The fundamental objective of WISE is to produce a sensitive mid-infrared all-sky survey. In the 3 to 30 μm wavelength range imaged by WISE the most sensitive previous all-sky surveys include: COBE/DIRBE, which achieved point source sensitivities of roughly 60 Jy at 3.5 and 50 Jy at 4.9 μm (Smith, Price, and Baker 2004 ApJS, 154, 673); IRAS, which achieved 0.2 Jy at 12 and 25 μm; and AKARI, which achieved 50 mJy at 9 μm and 90 mJy at 18 μm (section 7.6 of AKARI/IRC All-Sky Survey Point Source Catalogue Version 1.0 Release Note (Rev.1). WISE sensitivity varies with position on the sky due to changes in the depth of coverage and the zodiacal foreground emission, both of which improve towards the ecliptic poles, and in the local source density (primarily due to Galactic sources) which limits sensitivity because of confusion.
Taking 10 exposures per position as the depth of coverage achieved over 95% of the Preliminary Release area in W1 and W2, and 9 coverages in W3 and W4, zodiacal emission levels near the ecliptic, and high Galactic latitude source density, the estimated WISE sensitivities are given in Table 1 below.
|Band||External Check1||Noise Model2||Internal Repeatability3|
|W1 (3.4 μm)||0.048/17.02||0.040/17.21||0.039/17.23|
|W2 (4.6 μm)||0.100/15.57||0.079/15.83||0.083/15.78|
|W3 (12 μm)||0.73/11.5||0.68/11.57||0.76/11.46|
|W4 (22 μm)||5.9/7.87||4.8/8.09||5.2/8.0|
Notes to Table 1
Table 1 includes sensitivity estimates from comparison to external photometry from Spitzer and 2MASS, as well as from the profile-fit photometry noise model and the internal repeatability of WISE photometry. Because the local source density does not vary in repeated WISE observations of a given source, the internal repeatability estimates do not include the effect of confusion.
Figure 1 shows the variation in the noise model sensitivity estimates over the Preliminary Release area in the four WISE bands.
|Figure 1 - Magnitude at SNR 7 vs.position on the sky in the Preliminary Release Source Catalog (equatorial projection).|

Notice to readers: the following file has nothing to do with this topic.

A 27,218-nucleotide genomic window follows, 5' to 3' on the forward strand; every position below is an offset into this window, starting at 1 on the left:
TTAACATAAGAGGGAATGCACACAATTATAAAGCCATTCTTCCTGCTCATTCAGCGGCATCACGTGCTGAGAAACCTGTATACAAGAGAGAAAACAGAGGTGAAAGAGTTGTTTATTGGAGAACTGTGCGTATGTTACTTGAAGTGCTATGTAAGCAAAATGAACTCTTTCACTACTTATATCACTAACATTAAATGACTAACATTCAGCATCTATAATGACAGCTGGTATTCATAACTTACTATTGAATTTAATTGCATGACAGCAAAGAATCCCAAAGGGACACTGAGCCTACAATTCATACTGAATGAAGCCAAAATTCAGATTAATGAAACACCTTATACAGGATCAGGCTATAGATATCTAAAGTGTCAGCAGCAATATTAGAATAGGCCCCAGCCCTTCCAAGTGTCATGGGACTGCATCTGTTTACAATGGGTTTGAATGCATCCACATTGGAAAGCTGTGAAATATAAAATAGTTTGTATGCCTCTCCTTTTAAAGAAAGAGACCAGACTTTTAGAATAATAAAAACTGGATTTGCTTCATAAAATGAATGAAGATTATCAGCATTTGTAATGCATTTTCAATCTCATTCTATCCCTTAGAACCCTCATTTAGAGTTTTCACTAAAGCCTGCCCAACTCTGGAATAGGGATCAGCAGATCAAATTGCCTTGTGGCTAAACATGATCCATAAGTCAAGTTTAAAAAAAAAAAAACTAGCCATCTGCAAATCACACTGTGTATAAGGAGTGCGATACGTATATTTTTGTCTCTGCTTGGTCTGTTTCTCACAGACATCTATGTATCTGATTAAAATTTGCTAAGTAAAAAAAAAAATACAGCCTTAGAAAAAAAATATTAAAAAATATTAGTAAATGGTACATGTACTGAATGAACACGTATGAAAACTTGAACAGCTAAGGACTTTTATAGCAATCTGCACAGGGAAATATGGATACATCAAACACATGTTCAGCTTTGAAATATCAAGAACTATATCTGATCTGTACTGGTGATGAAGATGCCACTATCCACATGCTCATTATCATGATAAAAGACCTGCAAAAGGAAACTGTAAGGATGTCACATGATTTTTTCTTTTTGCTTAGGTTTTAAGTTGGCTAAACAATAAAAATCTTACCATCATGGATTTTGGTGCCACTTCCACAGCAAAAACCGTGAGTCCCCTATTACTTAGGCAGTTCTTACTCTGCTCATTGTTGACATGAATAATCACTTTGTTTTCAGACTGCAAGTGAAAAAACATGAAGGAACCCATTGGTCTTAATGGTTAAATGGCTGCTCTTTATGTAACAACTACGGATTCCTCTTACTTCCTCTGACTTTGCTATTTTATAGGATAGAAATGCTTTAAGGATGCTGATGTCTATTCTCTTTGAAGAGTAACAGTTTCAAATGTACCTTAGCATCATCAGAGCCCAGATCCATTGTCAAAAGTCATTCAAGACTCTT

Sensitivity can be assessed using WISE measurements of sources with accurately known fluxes from other data. The 3.6 and 4.5 μm bands of the Infrared Array Camera (IRAC) on the Spitzer Space Telescope are similar to the W1 and W2 bands on WISE, and the 24 μm band of Spitzer's Multi-band Imaging Photometer for Spitzer (MIPS) is similar to the WISE W4 band. Of course Spitzer data is only available for a small fraction of the all-sky area covered by WISE. When available, Spitzer's 85 cm primary mirror (vs. 40 cm for WISE) and 1.2" IRAC and 2.55" MIPS 24 μm pixels (vs. 2.75" for W1, W2, W3; 5.5" for W4) provide image quality twice as good as achieved by WISE in similar bands. Spitzer exposure times on a source are often many times longer than WISE, which with the larger aperture and better image quality allow Spitzer to reach fluxes many times fainter than WISE. Therefore magnitudes from Spitzer in these bands (hereafter referred to as [3.6], [4.5], and ) provide a "truth set" for evaluating the limiting flux sensitivity in W1, W2, and W4.
For the 12 μm W3 band, there is no closely comparable Spitzer filter, and other data sources do not provide substantial numbers of sources with fluxes below 1 mJy. However when expressed in Vega magnitudes, the 5σ sensitivity of W3=11.5 corresponds to much brighter stellar photospheres than the >14 mag 2MASS limits (Skrutskie et al 2006, AJ, 131, 1163). The < 3" FWHM of 2MASS is also better than WISE, so by selecting stars based on their 2MASS morphologies and colors, W3 magnitudes can be predicted.
The Spitzer Wide-area InfraRed Extragalactic Survey (SWIRE) imaged six fields covering almost 50 square degrees with IRAC and MIPS. The XMM-LSS field of SWIRE, centered at at 02h 21m 19.08s -04d 29m 58.0s, is especially useful for assessing the WISE Preliminary Release sensitivity, because it is within the Preliminary Release area, and has a relatively low ecliptic (-17.5°) and high galactic (-60°) latitude, making it representative of the performance achieved by WISE in unconfused regions over the bulk of the survey.
IRAC [3.6] and [4.5] magnitudes were downloaded from the SWIRE XMM_LSS Region Spring '05 Spitzer Catalog with the requirement that they have 3.6 μm fluxes > 30 μJy. To ensure a compact source whose flux could be compared to the WISE point source fitting photometry measurements, the SWIRE 3.6 μm aperture corrected flux in the 4.1" radius aperture was required to be less than 10% larger than that in the 1.9" radius aperture. This returned 60,545 sources.
Those sources were uploaded and matched to W1 and W2 photometry in the WISE Preliminary Release Working Database, requiring a matching radius of 2", that the WISE extended source flag (ext_flg) was 0 and the proximity to a 2MASS extended source (xscprox) was null, and that the contamination and confusion flags (cc_flags) were 0 in all four WISE bands. Note that this database includes sources that are not in the released Catalog, because they have WISE SNR<7. In addition, to minimize potential color terms and AGN, the Vega-system color was required to be [3.6]-[4.5] < 0.2. This matching process returned 16,730 sources which should have comparable IRAC [3.6] and WISE W1 photometry.